Ben Carson Wants to Use Drones on Illegal Immigrants (UPDATE: 'one drone strike, boom, and [they're] gone')
GOP #2 also vows to 'seal' the 'northern border, the Pacific border, the Atlantic border, every border'
Ben Carson, number two in nationwide GOP presidential polls, made a series of insane statements and policy proposals today at a huge campaign rally in Phoenix, in front of a Breitbart News-estimated crowd of 12,000 people. Sample:
[W]hat I have said consistently is we need to seal our borders—but not just the southern border, the northern border, the Pacific border, the Atlantic border, every border.
Reality check on the political surrealist: Even if you put up 7,500 miles worth of fencing (including 5,500 on our porous frontiers with menacing Canada), the border would not be remotely "secure" in the way that half the GOP field and a huge swath of its fanbase fantasizes. That's because—for now, anyway!—residents from 38 countries are allowed to enter the United States as tourists without a visa. Millions more came here on temporary visas for work or school, and then just stay. An estimated 40 percent of the current illegal immigrant population in the United States arrived in this country legally.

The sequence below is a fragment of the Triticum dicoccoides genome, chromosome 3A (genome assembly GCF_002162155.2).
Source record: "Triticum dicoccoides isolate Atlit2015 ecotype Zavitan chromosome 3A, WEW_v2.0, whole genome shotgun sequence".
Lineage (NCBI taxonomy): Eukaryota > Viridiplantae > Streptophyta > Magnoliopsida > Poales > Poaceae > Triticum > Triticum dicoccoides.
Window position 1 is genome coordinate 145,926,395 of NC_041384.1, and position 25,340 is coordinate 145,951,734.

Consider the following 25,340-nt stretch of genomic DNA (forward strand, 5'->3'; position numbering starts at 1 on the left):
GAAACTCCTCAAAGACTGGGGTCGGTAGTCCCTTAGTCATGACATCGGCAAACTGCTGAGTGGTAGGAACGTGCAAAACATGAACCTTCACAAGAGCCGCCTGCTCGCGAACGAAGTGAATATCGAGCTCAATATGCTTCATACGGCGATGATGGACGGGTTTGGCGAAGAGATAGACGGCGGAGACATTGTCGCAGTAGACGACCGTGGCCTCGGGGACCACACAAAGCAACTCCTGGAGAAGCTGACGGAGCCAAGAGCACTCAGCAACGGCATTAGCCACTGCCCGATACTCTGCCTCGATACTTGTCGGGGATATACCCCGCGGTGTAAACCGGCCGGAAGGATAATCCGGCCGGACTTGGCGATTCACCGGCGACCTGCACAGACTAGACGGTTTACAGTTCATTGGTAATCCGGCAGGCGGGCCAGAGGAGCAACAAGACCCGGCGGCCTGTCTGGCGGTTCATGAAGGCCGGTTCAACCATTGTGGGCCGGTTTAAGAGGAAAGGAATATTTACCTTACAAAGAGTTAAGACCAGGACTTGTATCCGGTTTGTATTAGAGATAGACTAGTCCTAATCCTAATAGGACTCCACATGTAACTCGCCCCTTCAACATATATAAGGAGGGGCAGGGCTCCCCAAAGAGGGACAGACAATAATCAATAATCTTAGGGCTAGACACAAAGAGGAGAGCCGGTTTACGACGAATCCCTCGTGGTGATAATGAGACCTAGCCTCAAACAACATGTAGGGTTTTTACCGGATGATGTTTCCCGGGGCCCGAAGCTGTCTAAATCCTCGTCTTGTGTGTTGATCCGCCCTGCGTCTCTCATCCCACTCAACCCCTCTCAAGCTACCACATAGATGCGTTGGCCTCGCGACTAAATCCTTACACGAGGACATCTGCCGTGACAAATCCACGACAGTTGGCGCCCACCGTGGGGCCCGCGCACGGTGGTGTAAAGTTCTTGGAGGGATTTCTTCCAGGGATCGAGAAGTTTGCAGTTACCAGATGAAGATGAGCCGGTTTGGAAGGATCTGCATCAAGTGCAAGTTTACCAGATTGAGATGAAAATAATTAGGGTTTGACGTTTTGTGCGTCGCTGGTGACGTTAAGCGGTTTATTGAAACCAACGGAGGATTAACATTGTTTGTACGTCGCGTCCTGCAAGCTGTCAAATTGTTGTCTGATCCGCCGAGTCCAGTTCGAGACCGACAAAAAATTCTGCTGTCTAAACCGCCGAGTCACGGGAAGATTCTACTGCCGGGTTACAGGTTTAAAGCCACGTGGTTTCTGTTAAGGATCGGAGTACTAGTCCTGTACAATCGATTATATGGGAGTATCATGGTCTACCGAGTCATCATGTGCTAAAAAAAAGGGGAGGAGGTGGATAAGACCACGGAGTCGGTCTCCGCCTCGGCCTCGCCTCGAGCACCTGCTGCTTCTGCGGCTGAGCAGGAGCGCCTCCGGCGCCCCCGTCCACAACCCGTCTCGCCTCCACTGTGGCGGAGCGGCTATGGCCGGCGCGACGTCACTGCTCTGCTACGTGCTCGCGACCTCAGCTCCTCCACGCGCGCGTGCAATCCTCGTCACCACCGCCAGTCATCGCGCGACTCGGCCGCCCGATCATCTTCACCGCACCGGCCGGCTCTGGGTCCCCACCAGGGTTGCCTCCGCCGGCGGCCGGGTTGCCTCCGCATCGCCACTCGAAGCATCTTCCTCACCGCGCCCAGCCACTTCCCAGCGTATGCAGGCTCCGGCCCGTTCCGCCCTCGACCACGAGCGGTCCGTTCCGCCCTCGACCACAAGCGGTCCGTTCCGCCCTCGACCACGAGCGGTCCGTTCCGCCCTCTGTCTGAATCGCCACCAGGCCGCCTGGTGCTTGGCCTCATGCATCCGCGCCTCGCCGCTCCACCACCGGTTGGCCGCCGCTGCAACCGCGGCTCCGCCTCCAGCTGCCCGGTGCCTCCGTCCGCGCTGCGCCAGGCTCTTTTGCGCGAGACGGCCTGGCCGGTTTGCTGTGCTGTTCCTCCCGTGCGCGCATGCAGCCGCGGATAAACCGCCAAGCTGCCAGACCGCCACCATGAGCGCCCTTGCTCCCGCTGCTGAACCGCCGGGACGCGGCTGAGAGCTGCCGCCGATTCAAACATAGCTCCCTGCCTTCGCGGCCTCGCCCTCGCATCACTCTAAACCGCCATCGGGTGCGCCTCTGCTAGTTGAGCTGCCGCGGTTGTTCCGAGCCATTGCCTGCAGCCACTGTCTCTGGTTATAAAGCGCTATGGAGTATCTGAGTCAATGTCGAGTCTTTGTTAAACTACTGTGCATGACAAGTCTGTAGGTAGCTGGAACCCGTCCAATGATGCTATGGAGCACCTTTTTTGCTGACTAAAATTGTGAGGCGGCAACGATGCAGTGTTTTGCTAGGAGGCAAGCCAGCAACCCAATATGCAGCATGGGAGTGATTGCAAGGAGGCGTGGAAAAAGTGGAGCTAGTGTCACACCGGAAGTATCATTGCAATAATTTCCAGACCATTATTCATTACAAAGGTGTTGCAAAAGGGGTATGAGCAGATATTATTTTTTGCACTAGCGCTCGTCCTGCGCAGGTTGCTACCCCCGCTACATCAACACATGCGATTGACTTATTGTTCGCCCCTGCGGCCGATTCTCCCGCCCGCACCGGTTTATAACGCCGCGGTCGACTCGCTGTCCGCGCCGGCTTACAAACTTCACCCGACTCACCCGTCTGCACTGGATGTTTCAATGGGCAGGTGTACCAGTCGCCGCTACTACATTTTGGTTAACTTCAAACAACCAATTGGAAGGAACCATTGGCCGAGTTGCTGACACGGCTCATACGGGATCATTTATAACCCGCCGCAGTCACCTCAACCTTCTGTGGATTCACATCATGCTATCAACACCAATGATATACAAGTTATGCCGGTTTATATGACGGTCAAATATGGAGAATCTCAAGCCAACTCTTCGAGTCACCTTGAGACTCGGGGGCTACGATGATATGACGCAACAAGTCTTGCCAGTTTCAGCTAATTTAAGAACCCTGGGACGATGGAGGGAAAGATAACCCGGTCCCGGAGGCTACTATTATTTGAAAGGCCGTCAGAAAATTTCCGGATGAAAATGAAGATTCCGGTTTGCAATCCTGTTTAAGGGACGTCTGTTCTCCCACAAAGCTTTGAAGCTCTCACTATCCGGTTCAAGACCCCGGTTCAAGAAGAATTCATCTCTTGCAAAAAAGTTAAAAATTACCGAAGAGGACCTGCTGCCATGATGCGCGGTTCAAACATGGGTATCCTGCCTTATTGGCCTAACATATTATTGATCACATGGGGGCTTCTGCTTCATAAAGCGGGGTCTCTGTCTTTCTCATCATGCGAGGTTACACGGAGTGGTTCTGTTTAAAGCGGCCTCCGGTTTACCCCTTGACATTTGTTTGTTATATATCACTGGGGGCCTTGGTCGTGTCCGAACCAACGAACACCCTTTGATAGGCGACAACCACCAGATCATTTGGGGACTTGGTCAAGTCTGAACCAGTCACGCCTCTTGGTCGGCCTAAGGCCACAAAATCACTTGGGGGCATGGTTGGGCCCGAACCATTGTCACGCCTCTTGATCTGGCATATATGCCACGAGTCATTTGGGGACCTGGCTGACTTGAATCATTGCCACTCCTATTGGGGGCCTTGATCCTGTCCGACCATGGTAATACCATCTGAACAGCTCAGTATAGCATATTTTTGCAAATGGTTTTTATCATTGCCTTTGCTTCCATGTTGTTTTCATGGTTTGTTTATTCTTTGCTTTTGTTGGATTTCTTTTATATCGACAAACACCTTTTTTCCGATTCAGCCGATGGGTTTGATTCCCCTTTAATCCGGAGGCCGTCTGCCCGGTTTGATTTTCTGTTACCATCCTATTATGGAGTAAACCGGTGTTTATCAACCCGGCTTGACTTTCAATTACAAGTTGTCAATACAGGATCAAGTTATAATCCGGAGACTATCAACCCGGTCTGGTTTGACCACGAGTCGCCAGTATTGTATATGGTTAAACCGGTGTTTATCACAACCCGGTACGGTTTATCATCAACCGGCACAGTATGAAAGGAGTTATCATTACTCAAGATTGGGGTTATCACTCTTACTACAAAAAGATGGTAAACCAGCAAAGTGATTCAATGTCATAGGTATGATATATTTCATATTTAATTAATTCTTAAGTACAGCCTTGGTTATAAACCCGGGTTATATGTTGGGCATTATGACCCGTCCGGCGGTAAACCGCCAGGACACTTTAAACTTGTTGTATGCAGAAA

So to "seal" American borders in any meaningful sense of that word, you'd have to not only put up those 7,500 miles of Berlin-style walling (at a cost in the hundreds of billions), but also eliminate the Visa Waiver program (thereby crippling the U.S. tourism industry and restricting American freedom of movement abroad), and then affix tracking technology to every foreigner who sets foot inside the country. You would, in short, have to build a police state.
Which fits in snugly with Carson's next comments:
We can use a whole series of things to do that, not just fences and walls but electronic surveillance, drones and many of the techniques that are used to keep people out of top secret places.
To be sure, Carson did not specify that his border drones would rain death upon those humans brazen enough to seek better lives for themselves outside of Washington-approved bureaucratic channels. Also, Customs and Border Patrol Protection have already shelled out more than $360 million on (mostly ineffective) non-lethal border drones. But what few of the buggers have been deployed are useful mostly in detecting contraband shipments, not individual humans. We shall see what Carson's ideas are for making drones operational on river-swimmers and fence-jumpers and tunnel-diggers, but [UPDATE: Rare collects some more Carson commentary on the subject today, including this statement: "You look at some of these caves and things out there one drone strike, boom, and (they're) gone"].
Anyway, judging by who he thinks is coming across that border, lethality is not hard to imagine.
All of those things are available to us. We have the ability to do it, we just don't have the will to do it. That will change when we have the right administration in place. The reason that is so important—a lot of people think there are just people coming from the south of the border—there are radical global jihadists who want to destroy us and our way of life and we have to keep them out. We have to make it not easy for them to get in here. This is a matter of our own security.